The red king crab (Paralithodes camtschaticus) is also known as the Kamchatka crab or Alaskan king crab and is native to the Okhotsk and Japan seas, the Bering Sea and the northern Pacific Ocean. It was introduced to the Barents Sea by Soviet fishery scientists between 1961 and 1969. Today, this species is common in the southern Barents Sea shelf from northern Norway in the west to Kolguev Island in the east. The crab stock has been commercially fished in Russia since 2004.
Red king crab is one of the largest edible crab species in the world. Crabs can grow as large as 28cm with a leg span of up 1.8m and can reach weights of 10 to 15kg.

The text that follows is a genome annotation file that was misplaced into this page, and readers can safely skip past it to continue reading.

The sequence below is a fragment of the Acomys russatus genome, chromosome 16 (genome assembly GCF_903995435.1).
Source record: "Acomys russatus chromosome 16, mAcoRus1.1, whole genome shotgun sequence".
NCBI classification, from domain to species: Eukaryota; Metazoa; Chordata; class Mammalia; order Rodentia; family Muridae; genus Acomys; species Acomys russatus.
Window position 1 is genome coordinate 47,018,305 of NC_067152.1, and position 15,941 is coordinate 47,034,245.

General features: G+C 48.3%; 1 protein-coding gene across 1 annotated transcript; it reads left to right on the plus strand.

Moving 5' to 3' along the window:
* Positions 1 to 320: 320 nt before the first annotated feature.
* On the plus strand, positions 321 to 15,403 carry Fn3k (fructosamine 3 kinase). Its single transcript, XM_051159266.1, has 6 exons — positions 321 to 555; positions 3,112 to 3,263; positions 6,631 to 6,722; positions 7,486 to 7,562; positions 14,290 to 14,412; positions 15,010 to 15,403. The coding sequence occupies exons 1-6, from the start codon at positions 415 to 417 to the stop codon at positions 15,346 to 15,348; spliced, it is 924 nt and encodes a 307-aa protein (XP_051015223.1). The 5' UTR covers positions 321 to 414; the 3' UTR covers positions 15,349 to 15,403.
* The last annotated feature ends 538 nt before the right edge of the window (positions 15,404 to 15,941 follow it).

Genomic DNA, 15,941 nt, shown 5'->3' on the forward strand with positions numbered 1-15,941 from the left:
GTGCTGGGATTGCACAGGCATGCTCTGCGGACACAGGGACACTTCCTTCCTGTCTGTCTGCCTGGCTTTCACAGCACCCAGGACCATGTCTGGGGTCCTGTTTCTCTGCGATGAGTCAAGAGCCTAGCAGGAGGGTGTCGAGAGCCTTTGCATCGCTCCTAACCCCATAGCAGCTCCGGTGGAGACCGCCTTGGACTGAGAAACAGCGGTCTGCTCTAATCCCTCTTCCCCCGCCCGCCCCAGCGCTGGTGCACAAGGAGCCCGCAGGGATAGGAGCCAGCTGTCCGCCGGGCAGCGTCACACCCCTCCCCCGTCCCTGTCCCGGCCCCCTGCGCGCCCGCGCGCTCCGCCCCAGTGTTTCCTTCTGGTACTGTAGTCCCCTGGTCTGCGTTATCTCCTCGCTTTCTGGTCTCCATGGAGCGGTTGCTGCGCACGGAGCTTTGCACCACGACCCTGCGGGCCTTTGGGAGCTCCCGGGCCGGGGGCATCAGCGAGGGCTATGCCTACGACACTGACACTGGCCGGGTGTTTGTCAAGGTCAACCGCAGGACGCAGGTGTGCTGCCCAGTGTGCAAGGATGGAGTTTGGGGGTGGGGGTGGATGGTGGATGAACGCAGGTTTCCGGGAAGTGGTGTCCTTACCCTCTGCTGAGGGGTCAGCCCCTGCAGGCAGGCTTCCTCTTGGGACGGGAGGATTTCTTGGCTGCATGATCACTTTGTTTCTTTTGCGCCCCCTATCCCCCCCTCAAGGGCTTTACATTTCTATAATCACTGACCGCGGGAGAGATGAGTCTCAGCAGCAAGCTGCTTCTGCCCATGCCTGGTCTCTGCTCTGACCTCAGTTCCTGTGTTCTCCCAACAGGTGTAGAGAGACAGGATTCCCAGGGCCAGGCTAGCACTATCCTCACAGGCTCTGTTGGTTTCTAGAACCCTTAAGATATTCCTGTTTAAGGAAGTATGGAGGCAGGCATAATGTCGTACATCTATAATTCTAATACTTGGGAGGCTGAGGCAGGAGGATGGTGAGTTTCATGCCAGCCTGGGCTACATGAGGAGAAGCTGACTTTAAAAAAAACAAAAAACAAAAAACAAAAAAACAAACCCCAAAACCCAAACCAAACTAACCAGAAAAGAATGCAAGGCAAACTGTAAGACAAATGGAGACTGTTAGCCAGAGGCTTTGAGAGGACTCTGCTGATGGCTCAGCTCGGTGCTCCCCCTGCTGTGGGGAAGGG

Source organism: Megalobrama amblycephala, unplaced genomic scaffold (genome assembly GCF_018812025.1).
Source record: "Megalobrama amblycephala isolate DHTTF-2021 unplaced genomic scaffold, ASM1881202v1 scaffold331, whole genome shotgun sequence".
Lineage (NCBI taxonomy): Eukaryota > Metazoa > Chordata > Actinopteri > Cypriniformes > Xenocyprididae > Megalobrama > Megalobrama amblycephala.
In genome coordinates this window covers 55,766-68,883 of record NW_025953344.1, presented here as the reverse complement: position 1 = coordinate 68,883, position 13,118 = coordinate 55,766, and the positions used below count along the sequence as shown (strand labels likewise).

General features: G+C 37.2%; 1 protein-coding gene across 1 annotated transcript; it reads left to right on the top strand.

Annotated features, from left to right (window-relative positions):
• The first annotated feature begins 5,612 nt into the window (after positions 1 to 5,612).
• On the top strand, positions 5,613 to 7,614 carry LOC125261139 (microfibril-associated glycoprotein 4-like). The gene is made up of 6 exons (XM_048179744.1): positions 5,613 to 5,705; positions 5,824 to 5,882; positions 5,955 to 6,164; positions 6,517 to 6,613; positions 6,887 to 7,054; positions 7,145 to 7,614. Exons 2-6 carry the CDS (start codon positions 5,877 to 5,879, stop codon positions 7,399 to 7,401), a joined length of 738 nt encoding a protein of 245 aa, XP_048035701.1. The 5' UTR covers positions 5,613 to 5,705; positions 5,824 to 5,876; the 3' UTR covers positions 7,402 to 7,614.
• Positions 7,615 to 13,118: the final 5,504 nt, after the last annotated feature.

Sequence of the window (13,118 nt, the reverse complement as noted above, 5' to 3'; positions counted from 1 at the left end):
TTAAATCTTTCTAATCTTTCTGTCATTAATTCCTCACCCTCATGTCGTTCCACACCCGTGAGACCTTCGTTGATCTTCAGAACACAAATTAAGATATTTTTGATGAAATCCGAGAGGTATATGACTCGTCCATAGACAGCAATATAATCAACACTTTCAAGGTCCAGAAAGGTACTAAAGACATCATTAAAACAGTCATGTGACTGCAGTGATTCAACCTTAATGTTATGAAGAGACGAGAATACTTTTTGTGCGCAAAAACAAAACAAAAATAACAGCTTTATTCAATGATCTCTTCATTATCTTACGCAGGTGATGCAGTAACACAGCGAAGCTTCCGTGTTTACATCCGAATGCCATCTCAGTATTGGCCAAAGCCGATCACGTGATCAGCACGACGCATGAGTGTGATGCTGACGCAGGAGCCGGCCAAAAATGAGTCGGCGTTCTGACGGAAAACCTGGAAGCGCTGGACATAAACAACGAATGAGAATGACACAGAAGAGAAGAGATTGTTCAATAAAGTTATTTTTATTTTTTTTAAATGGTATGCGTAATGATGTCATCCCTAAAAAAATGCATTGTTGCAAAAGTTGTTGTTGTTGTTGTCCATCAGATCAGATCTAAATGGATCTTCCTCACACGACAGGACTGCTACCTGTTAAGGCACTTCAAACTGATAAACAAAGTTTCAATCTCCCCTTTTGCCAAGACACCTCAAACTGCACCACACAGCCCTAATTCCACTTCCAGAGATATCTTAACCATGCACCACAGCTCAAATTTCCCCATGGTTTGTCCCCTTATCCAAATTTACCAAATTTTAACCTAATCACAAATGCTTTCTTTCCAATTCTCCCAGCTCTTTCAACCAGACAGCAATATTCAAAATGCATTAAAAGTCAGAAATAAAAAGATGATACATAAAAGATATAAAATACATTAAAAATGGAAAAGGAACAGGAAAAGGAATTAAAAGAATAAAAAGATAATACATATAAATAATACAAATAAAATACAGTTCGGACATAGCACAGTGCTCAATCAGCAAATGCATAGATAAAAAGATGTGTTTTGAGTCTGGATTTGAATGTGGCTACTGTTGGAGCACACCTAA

What could be more of a delicacy than a crab caught in the cold waters of Alaska with a short catchment period and shipped right to your door here in Australia. Long legs, meaty claw and a softish shell that is easy to crack, you will impress everyone with the size of these crab clusters.
Scientists from the Polar Institute of Fishery and Oceanography (PINRO) make annual stock assessments using several independent methods and the total allowable catch is set on the basis of harvest control rules. This ensures the sustainability of the king crab harvest.